The quote, “what you wear is how you present yourself to the world”, is the perfect way to think about how a pharmacy student dresses. Every day we come to class we are preparing for another day in the real world of pharmacy. There is no need in waiting to start thinking, acting, and dressing like a professional. In many lectures the word professionalism is described and it is always described the same. A professional who exhibits professionalism is responsible, respectful, confident, compassionate, ethical, caring, modest, and understanding. If you are able to look at yourself in the mirror and you can say your outfit makes you feel confident, it isn’t offensive to another or disrespectful to oneself then you are more than likely displaying professional attire.

Let’s get a little more specific in what Campbell’s School of Pharmacy expects in professional attire. For ladies, we expect you to wear dress slacks, modest length professional skirts and dresses, appropriate cut shirts and blouses, and dress shoes. We do not want your outfit calling for attention; which means make sure body parts that could be flaunted are covered and others are not wrapped up skin tight. Also, do not come into class dressed like you just rolled out of bed. Make sure your hair is neatly tamed, whether it be in a bun, ponytail, half-up, or down. Do not wear spaghetti straps, tank-tops, or t-shirts. Also, yoga pants and leggings do not count as professional dress slacks. Men, we expect you to wear dress slacks, button down shirts, collared shirts or professional sweaters and vests, suits, ties or bowties, and dress shoes. You do not have to come into class wearing a tuxedo or suit and tie every single day. Please make sure your pants are pulled up and not sagging. Also wear shirts that are appropriate size, not skin tight or falling off. Sneakers and flip-flops do not count as dress shoes.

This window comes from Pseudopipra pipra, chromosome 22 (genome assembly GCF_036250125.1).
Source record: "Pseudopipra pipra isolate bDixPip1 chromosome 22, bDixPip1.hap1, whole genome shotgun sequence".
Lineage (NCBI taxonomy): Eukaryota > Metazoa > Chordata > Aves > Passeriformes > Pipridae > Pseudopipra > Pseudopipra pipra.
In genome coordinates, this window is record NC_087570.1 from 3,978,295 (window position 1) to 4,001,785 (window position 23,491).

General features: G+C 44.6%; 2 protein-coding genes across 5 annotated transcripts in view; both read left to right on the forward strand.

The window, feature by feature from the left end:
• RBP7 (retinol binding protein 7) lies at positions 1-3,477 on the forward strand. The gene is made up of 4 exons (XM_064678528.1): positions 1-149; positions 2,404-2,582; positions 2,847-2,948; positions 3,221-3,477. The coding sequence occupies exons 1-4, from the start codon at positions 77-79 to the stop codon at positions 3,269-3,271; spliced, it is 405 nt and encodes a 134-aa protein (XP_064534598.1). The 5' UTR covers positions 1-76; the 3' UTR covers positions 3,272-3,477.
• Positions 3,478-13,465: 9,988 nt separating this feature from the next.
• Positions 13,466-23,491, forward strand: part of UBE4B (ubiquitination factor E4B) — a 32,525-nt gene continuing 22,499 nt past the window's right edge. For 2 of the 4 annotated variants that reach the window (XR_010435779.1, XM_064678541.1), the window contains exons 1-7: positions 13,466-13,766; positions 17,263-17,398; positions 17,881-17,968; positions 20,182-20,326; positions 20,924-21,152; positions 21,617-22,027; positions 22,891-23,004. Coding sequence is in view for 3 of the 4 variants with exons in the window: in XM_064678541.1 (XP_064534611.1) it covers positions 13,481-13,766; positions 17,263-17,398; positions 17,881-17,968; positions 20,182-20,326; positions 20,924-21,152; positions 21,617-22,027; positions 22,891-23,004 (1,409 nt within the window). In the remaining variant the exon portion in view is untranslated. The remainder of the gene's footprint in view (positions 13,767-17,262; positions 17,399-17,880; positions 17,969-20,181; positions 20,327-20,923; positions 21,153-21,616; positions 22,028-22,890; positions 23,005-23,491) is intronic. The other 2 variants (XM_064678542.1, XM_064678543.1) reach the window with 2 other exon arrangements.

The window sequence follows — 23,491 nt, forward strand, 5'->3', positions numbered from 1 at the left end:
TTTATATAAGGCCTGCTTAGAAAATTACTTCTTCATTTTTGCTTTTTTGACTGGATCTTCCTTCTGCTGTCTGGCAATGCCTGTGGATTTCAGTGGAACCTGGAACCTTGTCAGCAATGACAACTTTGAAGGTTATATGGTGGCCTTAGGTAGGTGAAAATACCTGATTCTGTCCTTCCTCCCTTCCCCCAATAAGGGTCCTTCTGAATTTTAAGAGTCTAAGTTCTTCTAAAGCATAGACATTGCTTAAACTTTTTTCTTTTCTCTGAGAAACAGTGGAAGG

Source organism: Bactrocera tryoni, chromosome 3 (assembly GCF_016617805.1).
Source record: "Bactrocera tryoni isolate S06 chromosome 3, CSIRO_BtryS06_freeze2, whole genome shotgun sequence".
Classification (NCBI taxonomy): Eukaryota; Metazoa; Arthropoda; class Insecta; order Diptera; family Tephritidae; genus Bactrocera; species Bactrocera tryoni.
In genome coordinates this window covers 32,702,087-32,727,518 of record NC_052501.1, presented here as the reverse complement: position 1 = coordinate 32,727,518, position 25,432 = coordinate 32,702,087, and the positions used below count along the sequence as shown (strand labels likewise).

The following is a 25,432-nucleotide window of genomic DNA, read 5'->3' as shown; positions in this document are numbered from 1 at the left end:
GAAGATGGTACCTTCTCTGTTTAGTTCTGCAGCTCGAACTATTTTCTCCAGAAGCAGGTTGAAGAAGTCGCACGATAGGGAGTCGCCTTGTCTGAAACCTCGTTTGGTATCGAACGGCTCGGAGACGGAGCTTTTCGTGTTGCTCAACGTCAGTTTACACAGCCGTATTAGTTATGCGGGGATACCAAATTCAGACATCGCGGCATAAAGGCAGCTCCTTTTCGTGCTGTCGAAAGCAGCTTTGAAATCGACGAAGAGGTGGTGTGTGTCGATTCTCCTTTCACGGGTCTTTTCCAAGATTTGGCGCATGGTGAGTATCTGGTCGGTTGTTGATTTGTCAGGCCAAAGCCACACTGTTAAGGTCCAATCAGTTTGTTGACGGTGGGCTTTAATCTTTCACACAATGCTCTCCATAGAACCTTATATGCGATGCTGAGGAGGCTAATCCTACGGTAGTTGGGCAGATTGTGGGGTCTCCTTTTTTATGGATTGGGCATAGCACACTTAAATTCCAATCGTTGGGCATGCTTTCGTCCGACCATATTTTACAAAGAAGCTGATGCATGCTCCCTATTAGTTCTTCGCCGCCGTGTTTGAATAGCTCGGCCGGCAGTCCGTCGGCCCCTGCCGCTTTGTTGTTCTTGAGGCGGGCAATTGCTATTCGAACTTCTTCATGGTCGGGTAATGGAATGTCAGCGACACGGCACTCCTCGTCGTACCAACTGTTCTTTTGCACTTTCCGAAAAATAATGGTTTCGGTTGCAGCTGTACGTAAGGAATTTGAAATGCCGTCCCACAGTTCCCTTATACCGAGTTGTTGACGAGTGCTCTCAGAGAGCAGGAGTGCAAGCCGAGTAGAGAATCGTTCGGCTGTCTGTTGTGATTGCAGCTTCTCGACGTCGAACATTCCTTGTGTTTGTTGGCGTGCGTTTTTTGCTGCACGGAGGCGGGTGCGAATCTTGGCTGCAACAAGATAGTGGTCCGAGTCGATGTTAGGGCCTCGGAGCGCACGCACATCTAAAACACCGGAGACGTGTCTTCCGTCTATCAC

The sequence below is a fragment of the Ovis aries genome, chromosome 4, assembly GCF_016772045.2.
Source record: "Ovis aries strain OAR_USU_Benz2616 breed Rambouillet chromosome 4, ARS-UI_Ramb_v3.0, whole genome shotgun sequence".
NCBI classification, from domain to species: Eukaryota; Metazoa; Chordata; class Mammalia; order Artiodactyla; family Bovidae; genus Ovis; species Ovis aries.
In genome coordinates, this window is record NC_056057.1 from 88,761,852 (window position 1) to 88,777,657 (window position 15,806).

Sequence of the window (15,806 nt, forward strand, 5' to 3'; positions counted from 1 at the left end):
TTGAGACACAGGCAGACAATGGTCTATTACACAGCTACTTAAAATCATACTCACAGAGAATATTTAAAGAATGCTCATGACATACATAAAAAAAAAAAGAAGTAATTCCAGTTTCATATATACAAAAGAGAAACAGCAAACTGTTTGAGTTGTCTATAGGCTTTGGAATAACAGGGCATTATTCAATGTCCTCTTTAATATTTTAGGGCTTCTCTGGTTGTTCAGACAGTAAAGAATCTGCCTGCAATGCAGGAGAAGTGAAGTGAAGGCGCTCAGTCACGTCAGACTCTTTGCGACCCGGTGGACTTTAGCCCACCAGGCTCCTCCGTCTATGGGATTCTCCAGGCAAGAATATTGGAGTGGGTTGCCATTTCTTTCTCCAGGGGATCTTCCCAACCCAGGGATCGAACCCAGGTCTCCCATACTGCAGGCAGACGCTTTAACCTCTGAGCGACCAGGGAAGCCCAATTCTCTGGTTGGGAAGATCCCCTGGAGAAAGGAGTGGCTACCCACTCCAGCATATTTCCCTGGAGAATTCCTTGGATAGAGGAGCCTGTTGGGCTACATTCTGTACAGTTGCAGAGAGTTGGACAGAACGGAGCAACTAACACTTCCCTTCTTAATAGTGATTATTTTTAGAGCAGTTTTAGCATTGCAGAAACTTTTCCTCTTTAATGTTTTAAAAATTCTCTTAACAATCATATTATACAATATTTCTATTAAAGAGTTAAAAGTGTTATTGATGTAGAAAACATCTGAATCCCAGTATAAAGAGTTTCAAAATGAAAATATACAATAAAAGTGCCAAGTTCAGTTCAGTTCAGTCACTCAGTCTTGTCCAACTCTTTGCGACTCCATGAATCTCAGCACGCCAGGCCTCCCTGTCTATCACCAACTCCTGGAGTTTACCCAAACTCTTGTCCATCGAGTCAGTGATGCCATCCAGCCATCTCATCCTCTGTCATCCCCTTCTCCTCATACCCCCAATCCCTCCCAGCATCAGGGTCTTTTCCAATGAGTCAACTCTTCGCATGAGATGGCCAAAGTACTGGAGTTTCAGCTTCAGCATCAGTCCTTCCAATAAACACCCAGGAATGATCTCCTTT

In summary, a professional attire doesn’t have to be dull, uncomfortable, or time consuming. You can always put your own personal flare or twist on an outfit. For example, I wore a bright orange blazer with black dress slacks for my Campbell interview. Plus, there are some comfortable clothes out there that are very professional. I have learned that if I look professional then I feel professional. You can no longer just talk to the talk of a professional, you must walk to walk as well.

-Anna Capps (P2)

Reflecting on P1 First Semester

My first semester of pharmacy school was one of the most rewarding, yet challenging, semesters I have ever experienced. At first, I was overwhelmed with the intense coursework and adjusting to my new surroundings. Even though I went to Campbell for my undergraduate work, the environment still felt very new. The first couple of weeks went by in a blur as I tried to remember everyone’s name, decide which clubs I wanted to join, and try to keep up with all of my school work. However, once I got settled, I was able to really enjoy my first semester of pharmacy school. One of the biggest decisions I made was to join the fraternity Phi Delta Chi. By doing so, I was able to make so many new friends and have great experiences throughout the pledging process. Although pledging kept me busy, I was able to stay on top of my work and learn so many new things with help from the great teachers that are employed here at Campbell. I cannot believe how quickly the first semester passed, but I am so thankful for the new friends and memories I have made, and I am excited to see what the rest of my semesters here at Campbell have in store for me!